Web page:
Legislature gets look at proposed business tax reform details
Tuesday, May 23, 2017
The Joint Tax Reform Committee debated Tuesday morning a sweeping plan to replace Oregon’s corporate income tax with a commercial activities tax.
The plan is a significant first draft in addressing revenue reform and creating more stable funding for state services, but Rep. Mark Johnson (R-Hood River) says it will be challenging for the Legislature to come together on such far-reaching changes before the end of the session.
“There are a ton of questions that need to be asked and answers that need to be provided about how this can impact our economy and how it impacts the state’s businesses,” said Johnson, who is a member of the Joint Tax Reform Committee.
A commercial activities tax would be based on the gross receipts of business activities in Oregon, not just the profits.
Legislators have proposed rates for such a tax ranging from 0.26 percent to 0.95 percent. The Legislative Revenue Office estimated the tax reform plan using rates somewhere in the middle and said it would increase business tax revenue $1.299 billion for the next biennium.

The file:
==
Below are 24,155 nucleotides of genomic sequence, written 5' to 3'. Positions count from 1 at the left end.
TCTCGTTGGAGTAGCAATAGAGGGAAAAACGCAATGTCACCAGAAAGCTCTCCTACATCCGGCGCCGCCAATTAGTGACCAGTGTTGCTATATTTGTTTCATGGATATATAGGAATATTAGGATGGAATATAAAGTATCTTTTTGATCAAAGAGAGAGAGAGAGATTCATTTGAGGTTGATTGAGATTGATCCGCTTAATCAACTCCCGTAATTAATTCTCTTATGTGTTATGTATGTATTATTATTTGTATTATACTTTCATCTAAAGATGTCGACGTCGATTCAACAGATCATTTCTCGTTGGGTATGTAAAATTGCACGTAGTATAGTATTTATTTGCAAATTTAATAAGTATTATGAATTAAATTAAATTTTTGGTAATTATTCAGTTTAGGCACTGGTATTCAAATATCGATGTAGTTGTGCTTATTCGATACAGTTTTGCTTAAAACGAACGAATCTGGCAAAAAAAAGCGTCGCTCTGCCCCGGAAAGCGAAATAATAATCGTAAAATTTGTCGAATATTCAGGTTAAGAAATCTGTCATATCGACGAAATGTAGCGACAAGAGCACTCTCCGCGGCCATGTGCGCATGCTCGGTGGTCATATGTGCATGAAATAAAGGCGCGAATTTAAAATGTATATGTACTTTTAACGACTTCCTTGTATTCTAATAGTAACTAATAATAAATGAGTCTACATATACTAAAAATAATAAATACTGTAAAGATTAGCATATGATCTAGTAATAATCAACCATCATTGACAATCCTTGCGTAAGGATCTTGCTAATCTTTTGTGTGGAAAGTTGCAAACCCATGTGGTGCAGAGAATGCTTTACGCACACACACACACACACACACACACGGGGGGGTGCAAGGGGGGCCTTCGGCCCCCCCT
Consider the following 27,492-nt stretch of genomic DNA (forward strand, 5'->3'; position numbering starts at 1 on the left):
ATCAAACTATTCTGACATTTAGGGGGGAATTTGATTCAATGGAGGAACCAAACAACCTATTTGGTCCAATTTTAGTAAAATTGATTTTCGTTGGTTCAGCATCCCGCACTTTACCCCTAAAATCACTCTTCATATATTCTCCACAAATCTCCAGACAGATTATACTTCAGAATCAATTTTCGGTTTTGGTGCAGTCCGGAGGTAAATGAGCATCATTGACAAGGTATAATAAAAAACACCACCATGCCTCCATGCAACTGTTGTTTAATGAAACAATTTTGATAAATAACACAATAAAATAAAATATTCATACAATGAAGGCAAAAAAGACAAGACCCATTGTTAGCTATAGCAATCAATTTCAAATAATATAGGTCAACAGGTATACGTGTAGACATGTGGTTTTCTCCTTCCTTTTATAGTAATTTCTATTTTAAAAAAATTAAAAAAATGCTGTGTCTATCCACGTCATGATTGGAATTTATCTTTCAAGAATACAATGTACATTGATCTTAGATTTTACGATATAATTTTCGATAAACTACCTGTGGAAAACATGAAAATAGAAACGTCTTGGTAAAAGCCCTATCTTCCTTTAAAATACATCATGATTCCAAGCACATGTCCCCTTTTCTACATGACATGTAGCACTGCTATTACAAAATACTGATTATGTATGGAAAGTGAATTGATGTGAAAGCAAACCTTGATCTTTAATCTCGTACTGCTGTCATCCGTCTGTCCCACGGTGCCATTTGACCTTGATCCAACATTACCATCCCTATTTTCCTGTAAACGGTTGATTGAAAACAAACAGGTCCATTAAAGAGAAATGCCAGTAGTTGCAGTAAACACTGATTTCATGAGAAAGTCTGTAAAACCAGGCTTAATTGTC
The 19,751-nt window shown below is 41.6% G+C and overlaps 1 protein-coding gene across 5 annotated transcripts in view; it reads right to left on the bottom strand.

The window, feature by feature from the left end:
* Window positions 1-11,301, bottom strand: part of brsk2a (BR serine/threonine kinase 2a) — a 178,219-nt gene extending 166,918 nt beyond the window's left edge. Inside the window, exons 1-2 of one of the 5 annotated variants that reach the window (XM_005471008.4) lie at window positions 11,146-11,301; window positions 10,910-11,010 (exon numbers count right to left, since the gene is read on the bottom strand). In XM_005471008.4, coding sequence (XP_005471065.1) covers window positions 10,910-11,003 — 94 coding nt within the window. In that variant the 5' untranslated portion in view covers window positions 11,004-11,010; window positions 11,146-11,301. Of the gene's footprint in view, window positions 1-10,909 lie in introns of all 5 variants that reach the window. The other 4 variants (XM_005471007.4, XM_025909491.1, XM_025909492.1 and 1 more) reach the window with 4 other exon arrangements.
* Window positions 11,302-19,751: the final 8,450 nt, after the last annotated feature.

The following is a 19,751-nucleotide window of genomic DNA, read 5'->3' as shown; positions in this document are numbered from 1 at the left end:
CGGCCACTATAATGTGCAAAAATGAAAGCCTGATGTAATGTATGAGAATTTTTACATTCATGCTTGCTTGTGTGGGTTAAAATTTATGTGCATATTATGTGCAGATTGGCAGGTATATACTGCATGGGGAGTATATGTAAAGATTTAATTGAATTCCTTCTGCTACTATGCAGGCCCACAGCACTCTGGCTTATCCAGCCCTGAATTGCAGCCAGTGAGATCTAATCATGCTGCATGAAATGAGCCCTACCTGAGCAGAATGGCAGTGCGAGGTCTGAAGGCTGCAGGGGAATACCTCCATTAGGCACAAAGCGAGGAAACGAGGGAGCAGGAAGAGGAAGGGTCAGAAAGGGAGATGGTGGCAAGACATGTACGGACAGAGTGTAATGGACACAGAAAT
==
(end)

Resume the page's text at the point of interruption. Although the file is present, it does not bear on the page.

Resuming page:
The legislative concept draft would also decrease individual tax rates by 0.5 percent for all income below $125,000, with a $625 break for incomes over $125,000. The net revenue impact for the state would be a $954 million increase next biennium, according to a Legislative Revenue Office report.
Without revenue reform, Oregon is facing a $1.4 billion shortfall in the 2017-19 budget for maintaining current services.
“Governor Brown is working hard to secure potential new revenue for K-12 schools,” said Lindsey Capps, education policy adviser for Gov. Kate Brown, in an email. “This critical investment will do more to sustain our schools and ensure we keep open the doors of opportunity for all Oregonians.”
The Joint Ways and Means Committee has proposed appropriating $7.8 billion for the State School Fund, $600 million less than school business officials say they need to maintain current services. Increasing state revenue is a key ingredient in being able to adequately fund public K-12 education.
The tax rate could vary by industry, but the legislative concept draft doesn’t have numbers yet. Accompanying materials presented Tuesday include four suggested rates and a flat $250 rate for businesses with sales less than $3 million.
The tax plan draws from systems already in use in Washington, Ohio and Texas. Legislative Revenue Office data shows fewer corporations are paying income taxes in Oregon. This system would try to broaden the base of businesses that pay taxes in Oregon.
Critics of the tax call it regressive. Businesses with low profit margins get hit harder, and many businesses pass the tax on to consumers through increased prices, which fall more heavily on low-income families.